Today's work peeve is IT related.  I put a ticket in the other day because my computer wasn't working.  I logged off, and the next teacher logged in 5 seconds after me, and nothing happened. There was nothing on the screen.  This has happened before and I figured it was the same issue. So I grabbed a student laptop to use, put the ticket in and went about my day using the laptop.  The IT guy came today to do something with the laptops and I mentioned the ticket.  He's like - oh, the splitter is unplugged for the monitor.  So I'm like, "How did I get unplugged in the 5 seconds between my logout and the other teacher's login? I wouldn't have ever thought a plug was loose with the timing of how it happened." I'm not a computer illiterate, but no one was even near the plug.  He was such a douchebag about it.  Like I was a dumb ass for not seeing that, when it is not my job to diagnose the problem.  No one was even near it, and meanwhile, they had recently replaced the monitor, so clearly whoever did that didn't tighten the plug all the way, or it wouldn't have randomly come unplugged.  Whatever.  So then he wanted the laptop I was using and I logged off and shut the screen and gave it to him because he's standing there waiting for it, and he starts in about how I shouldn't shut the lid it until it turns all the way off because reasons.  Ummmm...you were waiting for it. I am in the middle of trying to teach a class.  Kindly go fuck yourself, you condescending prick.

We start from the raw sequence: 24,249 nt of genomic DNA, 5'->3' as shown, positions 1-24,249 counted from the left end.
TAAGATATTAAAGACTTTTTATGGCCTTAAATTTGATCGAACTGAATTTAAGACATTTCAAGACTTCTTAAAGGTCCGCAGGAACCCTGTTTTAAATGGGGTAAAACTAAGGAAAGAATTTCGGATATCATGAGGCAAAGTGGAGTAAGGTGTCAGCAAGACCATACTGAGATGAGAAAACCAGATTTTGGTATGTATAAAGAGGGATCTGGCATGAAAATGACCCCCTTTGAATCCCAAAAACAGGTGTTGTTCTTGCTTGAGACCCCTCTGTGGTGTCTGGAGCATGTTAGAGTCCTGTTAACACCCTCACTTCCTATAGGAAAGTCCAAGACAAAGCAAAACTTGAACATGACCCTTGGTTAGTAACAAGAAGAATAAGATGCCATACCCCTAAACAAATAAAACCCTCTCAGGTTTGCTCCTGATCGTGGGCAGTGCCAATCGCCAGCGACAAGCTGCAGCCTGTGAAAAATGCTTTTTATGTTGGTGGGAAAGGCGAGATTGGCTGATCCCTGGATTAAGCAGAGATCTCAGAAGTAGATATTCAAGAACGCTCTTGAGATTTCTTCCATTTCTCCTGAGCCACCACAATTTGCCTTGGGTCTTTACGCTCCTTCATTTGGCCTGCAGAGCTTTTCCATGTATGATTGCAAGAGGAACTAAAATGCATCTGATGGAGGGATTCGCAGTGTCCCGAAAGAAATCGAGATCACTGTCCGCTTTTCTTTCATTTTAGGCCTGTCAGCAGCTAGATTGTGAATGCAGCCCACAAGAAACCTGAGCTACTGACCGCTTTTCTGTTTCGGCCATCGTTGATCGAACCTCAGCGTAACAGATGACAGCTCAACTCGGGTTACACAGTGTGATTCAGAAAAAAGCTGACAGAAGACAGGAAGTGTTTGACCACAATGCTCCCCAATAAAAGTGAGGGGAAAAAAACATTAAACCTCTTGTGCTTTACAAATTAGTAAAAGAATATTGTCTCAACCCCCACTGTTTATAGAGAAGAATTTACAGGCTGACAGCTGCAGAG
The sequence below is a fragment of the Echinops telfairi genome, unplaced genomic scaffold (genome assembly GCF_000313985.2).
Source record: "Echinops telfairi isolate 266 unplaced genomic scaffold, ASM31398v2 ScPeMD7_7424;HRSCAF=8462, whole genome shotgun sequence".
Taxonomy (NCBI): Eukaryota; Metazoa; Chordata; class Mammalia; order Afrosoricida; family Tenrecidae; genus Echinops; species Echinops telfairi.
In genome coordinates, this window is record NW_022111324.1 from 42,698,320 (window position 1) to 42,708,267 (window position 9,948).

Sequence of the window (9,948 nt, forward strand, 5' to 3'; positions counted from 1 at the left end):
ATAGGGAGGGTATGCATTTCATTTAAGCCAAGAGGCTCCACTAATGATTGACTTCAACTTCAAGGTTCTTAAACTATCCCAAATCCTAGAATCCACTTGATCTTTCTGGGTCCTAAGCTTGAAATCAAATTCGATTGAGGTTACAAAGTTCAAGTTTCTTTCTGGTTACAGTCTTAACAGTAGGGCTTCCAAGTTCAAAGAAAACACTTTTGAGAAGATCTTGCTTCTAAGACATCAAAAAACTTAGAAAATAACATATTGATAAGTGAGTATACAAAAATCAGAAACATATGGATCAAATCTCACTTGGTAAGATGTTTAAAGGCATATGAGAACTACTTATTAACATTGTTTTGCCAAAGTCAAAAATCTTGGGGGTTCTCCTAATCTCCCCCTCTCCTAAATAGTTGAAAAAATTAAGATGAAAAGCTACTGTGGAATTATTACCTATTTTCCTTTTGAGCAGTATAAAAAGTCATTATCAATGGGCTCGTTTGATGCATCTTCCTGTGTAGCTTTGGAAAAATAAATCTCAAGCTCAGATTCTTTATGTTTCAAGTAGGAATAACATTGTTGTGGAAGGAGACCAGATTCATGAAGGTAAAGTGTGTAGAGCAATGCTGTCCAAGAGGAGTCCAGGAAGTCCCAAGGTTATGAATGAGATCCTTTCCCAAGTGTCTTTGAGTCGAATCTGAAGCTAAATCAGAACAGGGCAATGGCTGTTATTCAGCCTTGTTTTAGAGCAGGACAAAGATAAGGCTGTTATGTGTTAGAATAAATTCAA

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I would periodically unplug or disconnect a part of our support staff's office equipment - monitor, light, keyboard, etc...they would inevitably call the IT guys who always checked the connections first.  The IT guys were all pretty young and on the cute side, the support staff was all young and female so the IT guys hung around for a few extra minutes making them feel goofy and semi-flirting.  They just assumed the cleaning staff had knocked something loose while vacuuming (like that ever happened)...and they (the support staff)  never ever checked the plugs/connections no matter how many times I did it to them. 

 

What can I say?  A bored DeLurker is prone to stir up a little mischief.  And I am a bit of an ass.

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I've always found the way to get the IT guys to respond immediately is to say "I'm trying to do something....." and they respond "Stop it. I'll be right up."  Beats putting in a ticket with Helpdesk and waiting for a response. 

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But wait...

I work at a global company with 37,000 employees. My local office has 100ish, including an IT tech. We have to call the IT service desk in Dallas (I'm in Charlotte) to report, for example, that a printer isn't working. Dallas then tells our local tech that the printer down the hall needs attention.

Management is run the same way. It's preposterous.